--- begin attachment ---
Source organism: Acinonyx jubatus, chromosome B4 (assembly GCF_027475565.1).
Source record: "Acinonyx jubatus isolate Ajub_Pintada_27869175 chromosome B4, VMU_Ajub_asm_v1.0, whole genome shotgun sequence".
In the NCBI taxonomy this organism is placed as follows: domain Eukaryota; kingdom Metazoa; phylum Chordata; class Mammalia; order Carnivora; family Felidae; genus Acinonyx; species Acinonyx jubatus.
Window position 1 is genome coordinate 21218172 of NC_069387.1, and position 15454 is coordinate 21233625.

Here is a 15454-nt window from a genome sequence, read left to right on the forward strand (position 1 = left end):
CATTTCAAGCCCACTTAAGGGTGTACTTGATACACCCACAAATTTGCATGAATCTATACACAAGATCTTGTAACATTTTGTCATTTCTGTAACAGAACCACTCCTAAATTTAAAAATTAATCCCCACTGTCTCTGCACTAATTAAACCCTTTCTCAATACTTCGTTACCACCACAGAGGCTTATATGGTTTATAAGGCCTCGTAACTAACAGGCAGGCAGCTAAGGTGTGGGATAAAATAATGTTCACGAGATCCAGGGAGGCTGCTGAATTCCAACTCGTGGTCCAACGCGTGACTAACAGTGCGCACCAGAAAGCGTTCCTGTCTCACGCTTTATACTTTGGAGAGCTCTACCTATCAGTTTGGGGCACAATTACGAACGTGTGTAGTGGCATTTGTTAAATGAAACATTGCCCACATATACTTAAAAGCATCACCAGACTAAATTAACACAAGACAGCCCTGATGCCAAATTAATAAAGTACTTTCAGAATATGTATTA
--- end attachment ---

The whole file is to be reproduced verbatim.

Source organism: Acinonyx jubatus, chromosome B4 (assembly GCF_027475565.1).
Source record: "Acinonyx jubatus isolate Ajub_Pintada_27869175 chromosome B4, VMU_Ajub_asm_v1.0, whole genome shotgun sequence".
In the NCBI taxonomy this organism is placed as follows: domain Eukaryota; kingdom Metazoa; phylum Chordata; class Mammalia; order Carnivora; family Felidae; genus Acinonyx; species Acinonyx jubatus.
Window position 1 is genome coordinate 21218172 of NC_069387.1, and position 15454 is coordinate 21233625.

Here is a 15454-nt window from a genome sequence, read left to right on the forward strand (position 1 = left end):
CATTTCAAGCCCACTTAAGGGTGTACTTGATACACCCACAAATTTGCATGAATCTATACACAAGATCTTGTAACATTTTGTCATTTCTGTAACAGAACCACTCCTAAATTTAAAAATTAATCCCCACTGTCTCTGCACTAATTAAACCCTTTCTCAATACTTCGTTACCACCACAGAGGCTTATATGGTTTATAAGGCCTCGTAACTAACAGGCAGGCAGCTAAGGTGTGGGATAAAATAATGTTCACGAGATCCAGGGAGGCTGCTGAATTCCAACTCGTGGTCCAACGCGTGACTAACAGTGCGCACCAGAAAGCGTTCCTGTCTCACGCTTTATACTTTGGAGAGCTCTACCTATCAGTTTGGGGCACAATTACGAACGTGTGTAGTGGCATTTGTTAAATGAAACATTGCCCACATATACTTAAAAGCATCACCAGACTAAATTAACACAAGACAGCCCTGATGCCAAATTAATAAAGTACTTTCAGAATATGTATTA